Stiva Liwiz and Iryna Mikhnovets



NGO Global Playground Stockholm joins a new international network to promote sustainable lifestyles

The network “Green4life” was set up under the project “Green in Everyday Life”, funded by the EU Programme ERASMUS + and coordinated by Association Columbares from Spain in frames of established partnership with organisations from Italy, Sweden, Morocco, the UK and Jordan.  

The project’s results were presented at the International “Green in Everyday Life” Conference that took place the 1-3 June 2016 in Spain. “Green in Everyday Life” has raised awareness on environmental issues related to the use of energy, water, waste and mobility and has promoted a moderate use of resources by encouraging individual responsibility of people. 


Green4Life is the new International Green Homes Network, one of the key outputs of the Erasmus+ Green in Everyday Life project. The Spanish Association Columbares coordinates the project in cooperation with NGO Global Playground Stockholm (Sweden), Consorzio abn (Italy), Bassin Guir (Morocco), Insider Access (the UK), WE Center (Jordan) and the Spanish Public Body CENEAM. 


The accomplishments and best practices of the project “Green in Everyday Life” were shared in Segovia, Spain at Hogares Verdes-Green4life Conference during the 1-3rd of June 2016, organised by Association Columbares and CENEAM.

Since June 2015, the abovementioned organizations have encouraged many initiatives to promote a moderate use of resources by encouraging individual responsibility; raise awareness on environmental issues related to the use of energy, water, waste and mobility; improve key skills and offer new educational tools for educators and partner organizations and create a European level space of lifelong learning for environmental education.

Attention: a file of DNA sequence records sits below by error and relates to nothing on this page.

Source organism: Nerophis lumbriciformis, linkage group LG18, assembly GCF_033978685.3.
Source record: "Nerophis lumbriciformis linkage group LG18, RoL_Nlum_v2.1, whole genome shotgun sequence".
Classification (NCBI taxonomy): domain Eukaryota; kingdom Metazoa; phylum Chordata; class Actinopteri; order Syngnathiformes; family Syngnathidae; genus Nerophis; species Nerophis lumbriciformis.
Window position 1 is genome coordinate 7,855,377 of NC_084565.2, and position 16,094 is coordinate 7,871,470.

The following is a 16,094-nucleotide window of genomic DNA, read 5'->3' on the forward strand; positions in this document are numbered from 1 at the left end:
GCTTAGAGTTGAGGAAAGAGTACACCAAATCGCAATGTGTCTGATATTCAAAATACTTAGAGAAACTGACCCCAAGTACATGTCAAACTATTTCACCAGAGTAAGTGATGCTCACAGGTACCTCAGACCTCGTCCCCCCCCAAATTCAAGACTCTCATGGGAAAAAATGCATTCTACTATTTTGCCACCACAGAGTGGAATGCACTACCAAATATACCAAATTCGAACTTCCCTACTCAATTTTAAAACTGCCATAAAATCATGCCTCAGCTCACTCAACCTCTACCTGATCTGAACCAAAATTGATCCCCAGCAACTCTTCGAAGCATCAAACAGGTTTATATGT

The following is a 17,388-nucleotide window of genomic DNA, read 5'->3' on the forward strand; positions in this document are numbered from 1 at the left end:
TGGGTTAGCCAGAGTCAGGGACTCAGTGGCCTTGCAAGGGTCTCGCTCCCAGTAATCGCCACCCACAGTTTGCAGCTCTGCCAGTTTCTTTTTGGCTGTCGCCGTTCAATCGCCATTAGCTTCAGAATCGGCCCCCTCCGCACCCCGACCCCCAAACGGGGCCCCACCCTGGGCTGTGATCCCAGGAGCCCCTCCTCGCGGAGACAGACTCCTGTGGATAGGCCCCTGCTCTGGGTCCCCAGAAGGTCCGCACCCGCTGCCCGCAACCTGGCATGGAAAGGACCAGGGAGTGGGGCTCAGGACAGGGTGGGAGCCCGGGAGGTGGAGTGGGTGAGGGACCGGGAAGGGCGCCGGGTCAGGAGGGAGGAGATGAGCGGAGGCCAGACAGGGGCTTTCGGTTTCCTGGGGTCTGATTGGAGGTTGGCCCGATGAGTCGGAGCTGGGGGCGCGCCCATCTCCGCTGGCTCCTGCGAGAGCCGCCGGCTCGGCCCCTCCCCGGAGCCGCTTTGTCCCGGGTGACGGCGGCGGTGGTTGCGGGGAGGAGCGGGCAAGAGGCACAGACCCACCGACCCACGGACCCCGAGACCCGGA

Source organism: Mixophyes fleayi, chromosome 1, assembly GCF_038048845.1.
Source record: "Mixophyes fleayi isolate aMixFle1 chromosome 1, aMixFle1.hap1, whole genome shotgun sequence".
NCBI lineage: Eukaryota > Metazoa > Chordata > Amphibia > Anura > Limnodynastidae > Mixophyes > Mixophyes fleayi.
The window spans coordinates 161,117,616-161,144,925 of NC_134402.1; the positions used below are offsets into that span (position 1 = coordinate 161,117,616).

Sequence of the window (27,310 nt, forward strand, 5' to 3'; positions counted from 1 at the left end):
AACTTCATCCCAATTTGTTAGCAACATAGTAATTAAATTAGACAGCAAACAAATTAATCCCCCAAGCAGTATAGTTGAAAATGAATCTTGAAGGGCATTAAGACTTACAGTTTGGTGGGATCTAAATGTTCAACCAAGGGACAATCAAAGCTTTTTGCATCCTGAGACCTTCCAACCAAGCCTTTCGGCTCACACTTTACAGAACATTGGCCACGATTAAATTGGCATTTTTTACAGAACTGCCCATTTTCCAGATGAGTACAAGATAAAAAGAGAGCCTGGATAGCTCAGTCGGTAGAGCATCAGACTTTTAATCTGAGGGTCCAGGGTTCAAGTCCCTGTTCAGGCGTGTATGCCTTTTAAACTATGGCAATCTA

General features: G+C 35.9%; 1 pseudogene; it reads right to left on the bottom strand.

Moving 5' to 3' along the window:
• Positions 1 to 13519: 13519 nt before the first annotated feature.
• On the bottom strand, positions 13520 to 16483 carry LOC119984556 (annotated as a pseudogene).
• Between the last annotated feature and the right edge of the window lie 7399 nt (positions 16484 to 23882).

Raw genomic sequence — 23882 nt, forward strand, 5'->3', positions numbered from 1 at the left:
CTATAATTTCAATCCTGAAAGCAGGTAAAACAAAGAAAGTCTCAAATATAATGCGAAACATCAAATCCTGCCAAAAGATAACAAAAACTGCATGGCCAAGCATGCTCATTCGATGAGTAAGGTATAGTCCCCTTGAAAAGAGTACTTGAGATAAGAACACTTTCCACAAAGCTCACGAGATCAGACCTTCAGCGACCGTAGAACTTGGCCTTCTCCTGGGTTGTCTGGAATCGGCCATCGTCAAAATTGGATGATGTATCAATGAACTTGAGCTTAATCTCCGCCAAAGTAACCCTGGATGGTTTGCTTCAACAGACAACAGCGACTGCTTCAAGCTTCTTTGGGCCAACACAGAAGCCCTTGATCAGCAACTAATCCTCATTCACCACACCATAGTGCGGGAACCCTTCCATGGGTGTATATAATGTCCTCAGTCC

In that context, the Green4life network represents a virtual space of green “thinkers” that will combine international exchange of experiences, transfer of methodologies, educational materials and knowledge in “Green in Everyday Life” related areas, which continues to actively function after the project is completed.

The network works in a similar way as Spanish network Hogares Verdes, and it will offer both Spanish and other international members to spread and increase the experience of Hogares Verdes Programme and “Green in Everyday Life” project.

The main results

During the conference, the “Green in Everyday Life” partners presented to the Spanish participants the results of their project. They worked with families, students, prisoners, among others and it is estimated that over 1,500 people obtained benefits from this programme. The organizations involved claim that the project is very powerful, in terms of changing the behaviour of participants.

The Spanish Association Columbares has worked with immigrants in actions that have reached about 254 people. Participants have among other activities learned how to convert cooking oil into soap.


In Italy, Consorzio abn has conducted environmental audits and workshops at schools. When the project was finished, water consumption at selected schools was reduced from 382 to 194 liters and energy consumption was reduced by 10% compared to the initial stage of the project.